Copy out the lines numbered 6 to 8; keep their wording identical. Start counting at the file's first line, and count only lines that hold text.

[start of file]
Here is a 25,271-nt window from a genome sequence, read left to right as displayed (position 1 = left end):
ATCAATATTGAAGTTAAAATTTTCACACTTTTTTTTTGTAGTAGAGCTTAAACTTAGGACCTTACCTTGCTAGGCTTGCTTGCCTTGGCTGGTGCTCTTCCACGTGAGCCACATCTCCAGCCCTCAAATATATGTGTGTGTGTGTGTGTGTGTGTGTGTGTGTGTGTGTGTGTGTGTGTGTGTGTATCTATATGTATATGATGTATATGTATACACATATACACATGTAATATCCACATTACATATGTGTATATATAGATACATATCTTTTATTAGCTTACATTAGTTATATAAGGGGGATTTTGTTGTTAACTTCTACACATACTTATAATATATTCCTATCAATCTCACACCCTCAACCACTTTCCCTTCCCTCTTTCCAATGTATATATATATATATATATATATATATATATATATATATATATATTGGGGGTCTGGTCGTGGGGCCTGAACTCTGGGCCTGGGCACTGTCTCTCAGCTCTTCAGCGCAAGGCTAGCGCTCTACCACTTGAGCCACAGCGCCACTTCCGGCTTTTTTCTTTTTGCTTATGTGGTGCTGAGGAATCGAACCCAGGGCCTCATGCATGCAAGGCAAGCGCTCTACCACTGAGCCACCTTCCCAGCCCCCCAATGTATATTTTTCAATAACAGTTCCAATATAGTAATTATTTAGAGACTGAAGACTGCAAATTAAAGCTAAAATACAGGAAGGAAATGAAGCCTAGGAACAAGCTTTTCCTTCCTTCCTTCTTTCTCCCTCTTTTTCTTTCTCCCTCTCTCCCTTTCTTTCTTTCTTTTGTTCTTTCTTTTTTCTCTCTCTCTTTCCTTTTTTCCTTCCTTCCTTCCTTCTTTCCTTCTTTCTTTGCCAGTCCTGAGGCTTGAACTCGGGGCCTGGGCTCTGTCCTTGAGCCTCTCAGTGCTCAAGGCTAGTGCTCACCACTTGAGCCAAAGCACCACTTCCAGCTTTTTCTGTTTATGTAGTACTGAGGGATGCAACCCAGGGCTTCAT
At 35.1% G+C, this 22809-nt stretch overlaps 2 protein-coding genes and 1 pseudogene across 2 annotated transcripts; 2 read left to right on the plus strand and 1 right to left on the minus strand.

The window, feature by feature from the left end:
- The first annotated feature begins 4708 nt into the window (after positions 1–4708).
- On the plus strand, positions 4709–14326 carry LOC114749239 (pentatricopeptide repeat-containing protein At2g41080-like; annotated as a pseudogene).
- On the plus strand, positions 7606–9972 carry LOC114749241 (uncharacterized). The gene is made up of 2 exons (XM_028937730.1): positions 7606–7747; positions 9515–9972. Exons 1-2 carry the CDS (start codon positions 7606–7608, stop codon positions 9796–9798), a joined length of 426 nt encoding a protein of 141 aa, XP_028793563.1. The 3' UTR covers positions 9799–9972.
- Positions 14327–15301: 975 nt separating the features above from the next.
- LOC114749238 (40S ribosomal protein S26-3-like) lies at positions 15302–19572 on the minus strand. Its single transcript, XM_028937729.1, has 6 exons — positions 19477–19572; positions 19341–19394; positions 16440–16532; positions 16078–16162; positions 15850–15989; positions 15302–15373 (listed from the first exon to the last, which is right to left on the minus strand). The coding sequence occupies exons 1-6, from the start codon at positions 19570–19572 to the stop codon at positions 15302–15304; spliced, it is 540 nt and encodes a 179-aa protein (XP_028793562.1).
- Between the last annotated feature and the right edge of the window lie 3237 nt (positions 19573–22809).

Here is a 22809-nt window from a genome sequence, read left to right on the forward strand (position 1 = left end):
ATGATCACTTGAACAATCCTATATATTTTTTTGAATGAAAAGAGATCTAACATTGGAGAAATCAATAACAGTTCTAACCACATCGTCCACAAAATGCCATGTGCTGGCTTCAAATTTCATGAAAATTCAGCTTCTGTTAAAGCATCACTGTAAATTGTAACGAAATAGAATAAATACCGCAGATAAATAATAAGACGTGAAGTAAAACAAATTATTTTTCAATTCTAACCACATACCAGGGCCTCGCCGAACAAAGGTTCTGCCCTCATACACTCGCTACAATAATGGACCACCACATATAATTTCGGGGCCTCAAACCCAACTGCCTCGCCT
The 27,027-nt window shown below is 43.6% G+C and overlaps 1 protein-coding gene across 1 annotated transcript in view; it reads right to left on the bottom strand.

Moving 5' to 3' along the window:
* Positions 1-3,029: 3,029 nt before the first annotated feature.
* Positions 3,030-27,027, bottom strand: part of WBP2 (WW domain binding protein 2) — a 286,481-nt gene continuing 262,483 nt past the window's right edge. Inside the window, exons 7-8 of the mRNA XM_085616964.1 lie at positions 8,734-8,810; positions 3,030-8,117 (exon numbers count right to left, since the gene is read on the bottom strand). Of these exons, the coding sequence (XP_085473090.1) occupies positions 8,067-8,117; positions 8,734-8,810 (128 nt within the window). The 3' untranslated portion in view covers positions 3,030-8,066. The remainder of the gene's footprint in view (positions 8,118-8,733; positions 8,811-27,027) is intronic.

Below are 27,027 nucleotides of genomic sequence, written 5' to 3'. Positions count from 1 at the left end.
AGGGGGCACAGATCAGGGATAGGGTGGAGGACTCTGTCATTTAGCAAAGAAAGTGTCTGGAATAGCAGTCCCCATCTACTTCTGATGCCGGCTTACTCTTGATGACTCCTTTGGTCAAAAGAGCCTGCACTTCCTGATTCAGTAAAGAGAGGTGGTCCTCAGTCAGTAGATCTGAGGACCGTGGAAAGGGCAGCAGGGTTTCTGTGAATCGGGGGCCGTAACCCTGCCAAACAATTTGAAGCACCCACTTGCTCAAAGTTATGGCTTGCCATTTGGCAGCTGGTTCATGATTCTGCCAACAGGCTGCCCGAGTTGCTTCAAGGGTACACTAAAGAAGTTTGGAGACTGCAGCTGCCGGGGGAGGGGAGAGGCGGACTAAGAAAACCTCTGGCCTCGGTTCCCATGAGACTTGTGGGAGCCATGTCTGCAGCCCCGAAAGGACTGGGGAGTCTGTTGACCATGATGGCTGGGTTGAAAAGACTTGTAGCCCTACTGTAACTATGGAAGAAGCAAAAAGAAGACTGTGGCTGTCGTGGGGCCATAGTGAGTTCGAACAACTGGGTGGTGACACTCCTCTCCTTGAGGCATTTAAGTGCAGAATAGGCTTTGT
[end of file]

- On the plus strand, positions 4709–14326 carry LOC114749239 (pentatricopeptide repeat-containing protein At2g41080-like; annotated as a pseudogene).
- On the plus strand, positions 7606–9972 carry LOC114749241 (uncharacterized). The gene is made up of 2 exons (XM_028937730.1): positions 7606–7747; positions 9515–9972. Exons 1-2 carry the CDS (start codon positions 7606–7608, stop codon positions 9796–9798), a joined length of 426 nt encoding a protein of 141 aa, XP_028793563.1. The 3' UTR covers positions 9799–9972.
- Positions 14327–15301: 975 nt separating the features above from the next.